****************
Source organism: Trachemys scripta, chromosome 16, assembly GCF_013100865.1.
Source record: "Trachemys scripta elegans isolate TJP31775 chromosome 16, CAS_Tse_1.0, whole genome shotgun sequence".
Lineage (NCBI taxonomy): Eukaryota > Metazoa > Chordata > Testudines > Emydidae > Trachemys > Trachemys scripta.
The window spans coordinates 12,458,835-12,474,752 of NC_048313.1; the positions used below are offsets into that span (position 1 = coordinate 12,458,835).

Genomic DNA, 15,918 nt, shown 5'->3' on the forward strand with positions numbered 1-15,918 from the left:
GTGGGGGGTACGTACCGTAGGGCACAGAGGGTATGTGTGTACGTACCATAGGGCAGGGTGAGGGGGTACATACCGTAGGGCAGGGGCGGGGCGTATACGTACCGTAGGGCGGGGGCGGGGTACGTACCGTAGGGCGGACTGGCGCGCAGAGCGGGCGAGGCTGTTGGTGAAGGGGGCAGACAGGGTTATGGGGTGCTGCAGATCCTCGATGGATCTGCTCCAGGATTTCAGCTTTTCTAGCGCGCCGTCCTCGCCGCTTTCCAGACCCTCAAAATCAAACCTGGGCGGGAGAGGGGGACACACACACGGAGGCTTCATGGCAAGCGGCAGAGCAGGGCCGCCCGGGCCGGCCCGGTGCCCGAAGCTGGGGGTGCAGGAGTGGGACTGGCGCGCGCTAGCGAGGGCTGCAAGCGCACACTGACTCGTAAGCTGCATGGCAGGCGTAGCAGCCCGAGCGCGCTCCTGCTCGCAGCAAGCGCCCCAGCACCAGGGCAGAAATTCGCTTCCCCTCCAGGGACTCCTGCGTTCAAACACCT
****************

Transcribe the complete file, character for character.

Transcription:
Source organism: Trachemys scripta, chromosome 16, assembly GCF_013100865.1.
Source record: "Trachemys scripta elegans isolate TJP31775 chromosome 16, CAS_Tse_1.0, whole genome shotgun sequence".
Lineage (NCBI taxonomy): Eukaryota > Metazoa > Chordata > Testudines > Emydidae > Trachemys > Trachemys scripta.
The window spans coordinates 12,458,835-12,474,752 of NC_048313.1; the positions used below are offsets into that span (position 1 = coordinate 12,458,835).

Genomic DNA, 15,918 nt, shown 5'->3' on the forward strand with positions numbered 1-15,918 from the left:
GTGGGGGGTACGTACCGTAGGGCACAGAGGGTATGTGTGTACGTACCATAGGGCAGGGTGAGGGGGTACATACCGTAGGGCAGGGGCGGGGCGTATACGTACCGTAGGGCGGGGGCGGGGTACGTACCGTAGGGCGGACTGGCGCGCAGAGCGGGCGAGGCTGTTGGTGAAGGGGGCAGACAGGGTTATGGGGTGCTGCAGATCCTCGATGGATCTGCTCCAGGATTTCAGCTTTTCTAGCGCGCCGTCCTCGCCGCTTTCCAGACCCTCAAAATCAAACCTGGGCGGGAGAGGGGGACACACACACGGAGGCTTCATGGCAAGCGGCAGAGCAGGGCCGCCCGGGCCGGCCCGGTGCCCGAAGCTGGGGGTGCAGGAGTGGGACTGGCGCGCGCTAGCGAGGGCTGCAAGCGCACACTGACTCGTAAGCTGCATGGCAGGCGTAGCAGCCCGAGCGCGCTCCTGCTCGCAGCAAGCGCCCCAGCACCAGGGCAGAAATTCGCTTCCCCTCCAGGGACTCCTGCGTTCAAACACCT